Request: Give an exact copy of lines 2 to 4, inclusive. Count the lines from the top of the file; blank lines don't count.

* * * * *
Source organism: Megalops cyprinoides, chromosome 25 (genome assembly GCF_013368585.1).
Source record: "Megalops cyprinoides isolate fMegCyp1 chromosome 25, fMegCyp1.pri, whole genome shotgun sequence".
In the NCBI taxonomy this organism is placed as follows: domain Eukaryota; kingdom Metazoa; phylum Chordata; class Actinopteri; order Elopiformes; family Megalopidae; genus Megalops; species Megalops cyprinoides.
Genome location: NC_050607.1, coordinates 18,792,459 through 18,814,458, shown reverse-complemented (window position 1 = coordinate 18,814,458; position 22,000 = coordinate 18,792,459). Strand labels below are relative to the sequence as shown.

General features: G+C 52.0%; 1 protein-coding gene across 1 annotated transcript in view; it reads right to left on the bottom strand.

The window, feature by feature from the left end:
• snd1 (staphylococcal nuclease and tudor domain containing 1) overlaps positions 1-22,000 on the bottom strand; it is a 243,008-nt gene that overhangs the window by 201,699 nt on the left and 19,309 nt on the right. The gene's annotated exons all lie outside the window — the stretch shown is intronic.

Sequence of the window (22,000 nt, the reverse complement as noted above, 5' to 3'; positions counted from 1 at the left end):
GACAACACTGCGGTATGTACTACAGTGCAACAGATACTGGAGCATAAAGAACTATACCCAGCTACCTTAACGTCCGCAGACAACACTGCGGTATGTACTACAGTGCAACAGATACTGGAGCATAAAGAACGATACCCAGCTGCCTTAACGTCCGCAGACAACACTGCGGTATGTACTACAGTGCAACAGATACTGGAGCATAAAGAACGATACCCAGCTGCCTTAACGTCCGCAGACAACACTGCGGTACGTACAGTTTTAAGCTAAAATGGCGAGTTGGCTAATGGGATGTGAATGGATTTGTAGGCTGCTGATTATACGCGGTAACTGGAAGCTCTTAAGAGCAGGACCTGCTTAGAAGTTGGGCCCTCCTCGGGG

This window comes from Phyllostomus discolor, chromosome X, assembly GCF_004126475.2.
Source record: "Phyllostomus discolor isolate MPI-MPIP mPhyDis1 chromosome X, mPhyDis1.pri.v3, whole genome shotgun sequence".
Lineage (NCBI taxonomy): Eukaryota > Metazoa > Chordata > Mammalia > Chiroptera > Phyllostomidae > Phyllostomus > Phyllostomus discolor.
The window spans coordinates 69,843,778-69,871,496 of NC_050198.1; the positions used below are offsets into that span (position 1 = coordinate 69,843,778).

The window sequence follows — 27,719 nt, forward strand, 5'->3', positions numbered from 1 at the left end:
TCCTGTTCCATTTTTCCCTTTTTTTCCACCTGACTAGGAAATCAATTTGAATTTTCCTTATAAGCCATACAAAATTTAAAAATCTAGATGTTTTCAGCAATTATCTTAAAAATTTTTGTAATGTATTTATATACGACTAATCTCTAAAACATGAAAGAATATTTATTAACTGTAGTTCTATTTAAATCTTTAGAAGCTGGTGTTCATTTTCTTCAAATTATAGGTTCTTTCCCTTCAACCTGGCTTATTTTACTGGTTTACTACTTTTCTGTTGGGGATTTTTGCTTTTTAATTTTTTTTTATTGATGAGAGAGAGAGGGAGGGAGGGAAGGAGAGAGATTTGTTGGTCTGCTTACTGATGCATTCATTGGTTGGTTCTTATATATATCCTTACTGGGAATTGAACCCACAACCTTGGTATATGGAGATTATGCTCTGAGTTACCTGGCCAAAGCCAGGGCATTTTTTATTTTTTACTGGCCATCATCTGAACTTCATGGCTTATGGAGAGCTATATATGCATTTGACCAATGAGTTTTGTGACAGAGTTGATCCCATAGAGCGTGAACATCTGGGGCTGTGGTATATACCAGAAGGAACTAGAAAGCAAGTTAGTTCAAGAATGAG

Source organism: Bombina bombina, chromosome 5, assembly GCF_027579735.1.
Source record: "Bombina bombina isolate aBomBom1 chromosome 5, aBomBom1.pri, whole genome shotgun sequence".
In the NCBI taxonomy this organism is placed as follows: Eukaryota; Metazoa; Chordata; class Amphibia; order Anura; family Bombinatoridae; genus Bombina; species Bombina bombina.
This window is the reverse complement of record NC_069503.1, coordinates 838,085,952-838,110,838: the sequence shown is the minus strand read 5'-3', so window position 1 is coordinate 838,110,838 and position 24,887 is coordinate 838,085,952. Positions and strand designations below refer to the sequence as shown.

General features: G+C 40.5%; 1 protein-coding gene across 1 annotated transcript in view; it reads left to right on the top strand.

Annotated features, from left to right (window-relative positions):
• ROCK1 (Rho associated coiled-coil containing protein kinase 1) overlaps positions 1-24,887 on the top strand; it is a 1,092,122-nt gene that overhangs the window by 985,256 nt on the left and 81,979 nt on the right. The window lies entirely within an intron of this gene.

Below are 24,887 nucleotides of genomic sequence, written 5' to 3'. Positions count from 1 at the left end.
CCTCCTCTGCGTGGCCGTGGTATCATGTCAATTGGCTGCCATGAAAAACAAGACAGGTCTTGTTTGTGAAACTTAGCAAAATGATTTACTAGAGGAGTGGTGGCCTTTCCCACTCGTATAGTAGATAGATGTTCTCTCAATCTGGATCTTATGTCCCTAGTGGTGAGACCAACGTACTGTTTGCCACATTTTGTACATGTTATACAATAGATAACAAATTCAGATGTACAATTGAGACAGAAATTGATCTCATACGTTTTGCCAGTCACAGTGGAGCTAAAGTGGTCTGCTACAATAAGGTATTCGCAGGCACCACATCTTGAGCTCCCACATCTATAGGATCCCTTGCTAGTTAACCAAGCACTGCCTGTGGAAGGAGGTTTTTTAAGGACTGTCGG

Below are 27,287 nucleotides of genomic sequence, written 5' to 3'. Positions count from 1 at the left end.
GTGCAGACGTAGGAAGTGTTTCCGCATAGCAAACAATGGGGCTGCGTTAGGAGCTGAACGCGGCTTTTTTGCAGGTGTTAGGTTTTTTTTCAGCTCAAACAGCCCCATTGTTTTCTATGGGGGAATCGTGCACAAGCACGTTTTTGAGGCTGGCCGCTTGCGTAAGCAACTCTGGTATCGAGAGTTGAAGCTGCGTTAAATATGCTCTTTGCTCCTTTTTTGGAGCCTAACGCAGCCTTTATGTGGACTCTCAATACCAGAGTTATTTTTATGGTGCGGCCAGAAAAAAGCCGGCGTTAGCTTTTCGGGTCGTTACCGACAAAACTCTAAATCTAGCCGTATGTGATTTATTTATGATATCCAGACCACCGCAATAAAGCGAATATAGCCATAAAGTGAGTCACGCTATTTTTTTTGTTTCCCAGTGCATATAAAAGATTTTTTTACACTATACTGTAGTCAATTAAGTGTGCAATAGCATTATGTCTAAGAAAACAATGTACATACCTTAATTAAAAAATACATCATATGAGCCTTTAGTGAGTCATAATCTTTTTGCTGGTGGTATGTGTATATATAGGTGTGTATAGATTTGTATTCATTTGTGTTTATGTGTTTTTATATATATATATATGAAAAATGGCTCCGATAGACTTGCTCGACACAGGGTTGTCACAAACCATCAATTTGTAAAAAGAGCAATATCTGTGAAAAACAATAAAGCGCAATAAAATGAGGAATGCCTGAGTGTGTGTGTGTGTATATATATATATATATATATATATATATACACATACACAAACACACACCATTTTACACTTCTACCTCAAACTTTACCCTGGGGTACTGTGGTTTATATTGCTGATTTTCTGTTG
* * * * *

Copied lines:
Source record: "Megalops cyprinoides isolate fMegCyp1 chromosome 25, fMegCyp1.pri, whole genome shotgun sequence".
In the NCBI taxonomy this organism is placed as follows: domain Eukaryota; kingdom Metazoa; phylum Chordata; class Actinopteri; order Elopiformes; family Megalopidae; genus Megalops; species Megalops cyprinoides.
Genome location: NC_050607.1, coordinates 18,792,459 through 18,814,458, shown reverse-complemented (window position 1 = coordinate 18,814,458; position 22,000 = coordinate 18,792,459). Strand labels below are relative to the sequence as shown.